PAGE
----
Here are some example code chunks to demonstrate the phe_mean function and the arguments that can optionally be specified

# default mean
phe_mean(df,obs)

# multiple means in a single execution with 99.8% confidence
df %>%
    group_by(year) %>%
        phe_mean(obs, confidence=0.998)

# multiple means in a single execution with 99.8% confidence and data-only output
df %>%
    group_by(year) %>%
        phe_mean(obs, type = "standard", confidence=0.998)

Standardised Aggregate functions

Create some test data for the standardised aggregate functions

The following code chunk creates a data frame containing observed number of events and populations by age band for 4 areas, 5 time periods and 2 sexes:

``` {r create test data2} df_std <- data.frame( area = rep(c("Area1", "Area2", "Area3", "Area4"), each = 19 * 2 * 5), year = rep(2006:2010, each = 19 * 2), sex = rep(rep(c("Male", "Female"), each = 19), 5), ageband = rep(c(0, 5,10,15,20,25,30,35,40,45, 50,55,60,65,70,75,80,85,90), times = 10), obs = sample(200, 19 * 2 * 5 * 4, replace = TRUE), pop = sample(10000:20000, 19 * 2 * 5 * 4, replace = TRUE)) head(df_std)

#### Execute phe_dsr
**INPUT:** The minimum input requirement for the phe_dsr function is a single data frame with columns representing the numerators and denominators for each standardisation category. This is sufficient if the data is:  

* broken down into 19 standardisation categories per grouping set representing the 19 x 5-year age bands from 00-04 to 90+
* sorted, within each grouping set, by these 19 age bands in ascending order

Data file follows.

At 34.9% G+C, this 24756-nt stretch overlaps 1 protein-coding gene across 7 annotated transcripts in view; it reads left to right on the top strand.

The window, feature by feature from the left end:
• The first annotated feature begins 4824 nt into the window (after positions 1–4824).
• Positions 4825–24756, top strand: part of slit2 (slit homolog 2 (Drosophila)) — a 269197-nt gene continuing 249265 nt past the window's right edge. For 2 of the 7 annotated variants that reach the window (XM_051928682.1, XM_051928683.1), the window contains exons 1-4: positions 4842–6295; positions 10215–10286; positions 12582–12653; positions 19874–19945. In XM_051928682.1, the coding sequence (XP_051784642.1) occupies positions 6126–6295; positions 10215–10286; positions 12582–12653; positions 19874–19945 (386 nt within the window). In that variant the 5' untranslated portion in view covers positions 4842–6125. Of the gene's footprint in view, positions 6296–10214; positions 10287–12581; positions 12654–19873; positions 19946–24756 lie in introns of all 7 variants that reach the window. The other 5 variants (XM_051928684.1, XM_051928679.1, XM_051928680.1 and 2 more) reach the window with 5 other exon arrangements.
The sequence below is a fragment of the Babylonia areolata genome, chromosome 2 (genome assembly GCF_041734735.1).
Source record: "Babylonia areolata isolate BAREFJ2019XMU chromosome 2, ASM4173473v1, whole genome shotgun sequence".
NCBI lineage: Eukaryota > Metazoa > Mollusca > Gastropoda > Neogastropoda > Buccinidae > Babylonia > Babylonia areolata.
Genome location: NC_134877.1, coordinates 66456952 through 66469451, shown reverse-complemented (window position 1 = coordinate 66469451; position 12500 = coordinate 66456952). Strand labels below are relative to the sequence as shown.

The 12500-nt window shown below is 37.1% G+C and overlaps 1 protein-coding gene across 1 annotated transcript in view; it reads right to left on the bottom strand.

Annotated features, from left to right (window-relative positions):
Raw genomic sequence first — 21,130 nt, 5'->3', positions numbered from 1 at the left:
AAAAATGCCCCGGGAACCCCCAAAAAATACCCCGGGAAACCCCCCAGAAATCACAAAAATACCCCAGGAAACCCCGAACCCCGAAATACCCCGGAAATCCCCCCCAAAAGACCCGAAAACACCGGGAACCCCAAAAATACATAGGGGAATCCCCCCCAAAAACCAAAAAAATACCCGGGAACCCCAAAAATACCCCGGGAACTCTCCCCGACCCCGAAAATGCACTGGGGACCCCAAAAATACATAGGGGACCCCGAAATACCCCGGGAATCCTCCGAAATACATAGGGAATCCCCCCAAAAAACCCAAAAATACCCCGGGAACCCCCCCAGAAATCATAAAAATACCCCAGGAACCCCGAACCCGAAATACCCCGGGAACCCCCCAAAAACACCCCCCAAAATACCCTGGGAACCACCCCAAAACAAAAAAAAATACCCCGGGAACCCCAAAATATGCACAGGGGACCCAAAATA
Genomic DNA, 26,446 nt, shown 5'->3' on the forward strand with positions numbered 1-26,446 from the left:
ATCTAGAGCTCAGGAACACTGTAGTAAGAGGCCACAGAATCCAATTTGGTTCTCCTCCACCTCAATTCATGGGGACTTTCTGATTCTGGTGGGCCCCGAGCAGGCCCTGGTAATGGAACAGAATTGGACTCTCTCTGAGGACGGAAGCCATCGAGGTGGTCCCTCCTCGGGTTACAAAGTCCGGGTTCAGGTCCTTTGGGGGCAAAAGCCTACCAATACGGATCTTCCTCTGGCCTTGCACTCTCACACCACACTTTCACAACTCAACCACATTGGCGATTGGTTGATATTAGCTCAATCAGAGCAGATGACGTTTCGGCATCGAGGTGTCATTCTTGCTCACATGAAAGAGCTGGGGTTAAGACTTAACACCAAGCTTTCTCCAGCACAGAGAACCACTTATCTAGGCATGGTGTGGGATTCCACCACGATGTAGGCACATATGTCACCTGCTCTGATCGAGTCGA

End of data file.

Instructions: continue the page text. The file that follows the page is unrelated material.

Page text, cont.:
* to be standardised against the 2013 European Standard Population

The 2013 European Standard Population is provided within the package in vector form (esp2013) and is used by default by this function.  Alternative standard populations can be used but must be provided by the user.  When the function joins a standard population vector to the input data frame it does this by position so it is important that the data is sorted accordingly.  **This is a user responsibility.**  

The function can also accept standard populations provided as a column within the input data frame.  

* standard populations provided as a vector - the vector and the input data frame must both contain rows for the same standardisation categories, and both must be sorted, within each grouping set, by these standardisation categories in the same order  

* standard populations provided as a column within the input data frame - the standard populations can be appended to the input data frame by the user prior to execution of the function - if the data is grouped to generate multiple dsrs then the standard populations will need to be repeated and appended to the data rows for every grouping set.